Margaret Crofoot, a UC Davis anthropologist studying group decision-making in primates, has been awarded a 2016 Packard Fellowship for Science and Engineering from the David and Lucile Packard Foundation.
Crofoot is among just 18 early-career scientists nationwide to receive the notable award this year. The fellowship comes with a five-year grant that will allow her to pursue her groundbreaking research, which makes use of advances in remote sensing to discover how animals living in groups overcome conflicts of interest to achieve collective goals. Her research ultimately holds implications for better understanding of human group dynamics.
“Combining new technologies with traditional methods of field-based observation really gives us a unique window to a much more complete view into the lives of these animals,” Crofoot said. “As we start to open up that window into the secret lives of animals, we’re finding very surprising things.”
For instance, in a study published in Science in 2015, Crofoot and colleagues fitted 25 olive baboons in Kenya with GPS tracking collars for two weeks. This study — the first to use GPS tracking with a large group of primates — revealed that group decisions about where to go were made democratically.
In another study, Crofoot used remote sensors to study territorial conflicts among capuchin monkeys in the dense rainforests of Panama. While bigger groups typically had better odds of winning, she found evidence of a strong home-field advantage: outnumbered capuchin groups often prevailed in conflicts waged at the center of their home range.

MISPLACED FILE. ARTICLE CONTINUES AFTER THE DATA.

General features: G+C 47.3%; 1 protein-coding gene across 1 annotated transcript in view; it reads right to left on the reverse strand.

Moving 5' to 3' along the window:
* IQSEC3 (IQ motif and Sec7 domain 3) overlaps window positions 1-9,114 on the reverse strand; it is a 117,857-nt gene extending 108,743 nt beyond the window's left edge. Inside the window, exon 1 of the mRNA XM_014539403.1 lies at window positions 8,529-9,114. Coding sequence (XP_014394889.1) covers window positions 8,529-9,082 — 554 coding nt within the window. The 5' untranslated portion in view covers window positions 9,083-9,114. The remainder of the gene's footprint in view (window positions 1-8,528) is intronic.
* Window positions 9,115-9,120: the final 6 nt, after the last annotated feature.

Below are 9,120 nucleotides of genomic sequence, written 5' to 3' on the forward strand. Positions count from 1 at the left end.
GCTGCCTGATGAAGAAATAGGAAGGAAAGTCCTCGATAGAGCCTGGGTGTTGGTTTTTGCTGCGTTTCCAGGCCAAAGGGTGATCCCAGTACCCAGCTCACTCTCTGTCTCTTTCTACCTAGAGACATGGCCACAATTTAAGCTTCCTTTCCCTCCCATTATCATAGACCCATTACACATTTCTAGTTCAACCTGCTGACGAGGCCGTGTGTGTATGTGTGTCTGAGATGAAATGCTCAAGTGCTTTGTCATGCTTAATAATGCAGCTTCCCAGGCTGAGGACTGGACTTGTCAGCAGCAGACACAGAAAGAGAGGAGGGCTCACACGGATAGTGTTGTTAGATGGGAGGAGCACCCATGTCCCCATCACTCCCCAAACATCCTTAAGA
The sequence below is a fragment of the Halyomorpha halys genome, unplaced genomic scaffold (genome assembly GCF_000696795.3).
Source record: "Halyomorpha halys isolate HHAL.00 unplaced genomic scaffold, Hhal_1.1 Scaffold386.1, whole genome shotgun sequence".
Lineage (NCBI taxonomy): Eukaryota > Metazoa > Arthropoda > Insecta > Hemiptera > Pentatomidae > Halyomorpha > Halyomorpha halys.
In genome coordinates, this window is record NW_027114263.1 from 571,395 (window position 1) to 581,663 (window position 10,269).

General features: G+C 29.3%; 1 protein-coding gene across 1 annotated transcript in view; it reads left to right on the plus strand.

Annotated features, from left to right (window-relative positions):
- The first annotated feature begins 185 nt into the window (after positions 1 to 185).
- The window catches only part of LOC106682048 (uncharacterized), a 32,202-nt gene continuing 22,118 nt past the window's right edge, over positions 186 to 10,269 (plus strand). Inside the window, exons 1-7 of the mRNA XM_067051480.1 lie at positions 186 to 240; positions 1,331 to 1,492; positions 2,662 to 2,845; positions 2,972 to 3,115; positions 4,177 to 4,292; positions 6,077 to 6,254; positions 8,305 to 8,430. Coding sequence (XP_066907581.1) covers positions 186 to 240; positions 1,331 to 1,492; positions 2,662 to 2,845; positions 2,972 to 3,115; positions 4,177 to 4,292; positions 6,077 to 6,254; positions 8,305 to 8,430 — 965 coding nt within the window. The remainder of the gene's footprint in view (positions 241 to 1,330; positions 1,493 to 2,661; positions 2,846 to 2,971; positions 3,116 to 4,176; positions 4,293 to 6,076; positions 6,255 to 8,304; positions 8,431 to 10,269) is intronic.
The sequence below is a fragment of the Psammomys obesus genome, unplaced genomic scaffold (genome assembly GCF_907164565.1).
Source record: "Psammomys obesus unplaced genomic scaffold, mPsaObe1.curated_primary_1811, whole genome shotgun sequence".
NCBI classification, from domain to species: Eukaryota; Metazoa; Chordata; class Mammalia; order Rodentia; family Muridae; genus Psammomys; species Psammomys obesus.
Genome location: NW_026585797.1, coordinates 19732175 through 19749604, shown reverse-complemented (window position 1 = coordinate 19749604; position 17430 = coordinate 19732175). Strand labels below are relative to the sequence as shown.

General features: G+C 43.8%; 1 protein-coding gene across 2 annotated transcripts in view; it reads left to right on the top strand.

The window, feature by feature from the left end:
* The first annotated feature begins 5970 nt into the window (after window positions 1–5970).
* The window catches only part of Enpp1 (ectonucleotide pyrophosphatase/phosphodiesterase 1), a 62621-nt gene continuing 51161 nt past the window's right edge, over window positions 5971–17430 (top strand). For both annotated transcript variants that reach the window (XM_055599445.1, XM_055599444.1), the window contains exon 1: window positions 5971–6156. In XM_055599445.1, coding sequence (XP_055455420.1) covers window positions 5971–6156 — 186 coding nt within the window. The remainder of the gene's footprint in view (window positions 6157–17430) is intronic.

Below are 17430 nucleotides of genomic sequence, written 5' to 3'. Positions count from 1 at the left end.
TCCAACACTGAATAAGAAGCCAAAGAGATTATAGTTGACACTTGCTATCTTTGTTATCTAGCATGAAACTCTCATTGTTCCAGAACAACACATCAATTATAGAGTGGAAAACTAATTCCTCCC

Elsewhere, she is conducting ongoing research comparing foraging behavior of capuchin and spider monkeys with four other animal species that compete for the same fruit during the dry season.
Crofoot also belongs to an international collaboration of animal scientists that plans to put a dedicated animal-tracking sensor on the International Space Station in July, which will make it possible to monitor the long-distance travels of even small birds, bats and other migratory animals. “This is really going to be an exciting step forward for our ability to understand animal migration on a global scale,” she said.
“We are exceedingly happy that Meg has received this fellowship from the Packard Foundation,” said Lynne Isbell, professor and chair of the department of anthropology. “It will allow her to continue melding technological advances with theory and fieldwork to answer questions in animal behavior and movement ecology long intractable for others before her. Meg is an outstanding colleague in all ways and we are very fortunate indeed to have her here.”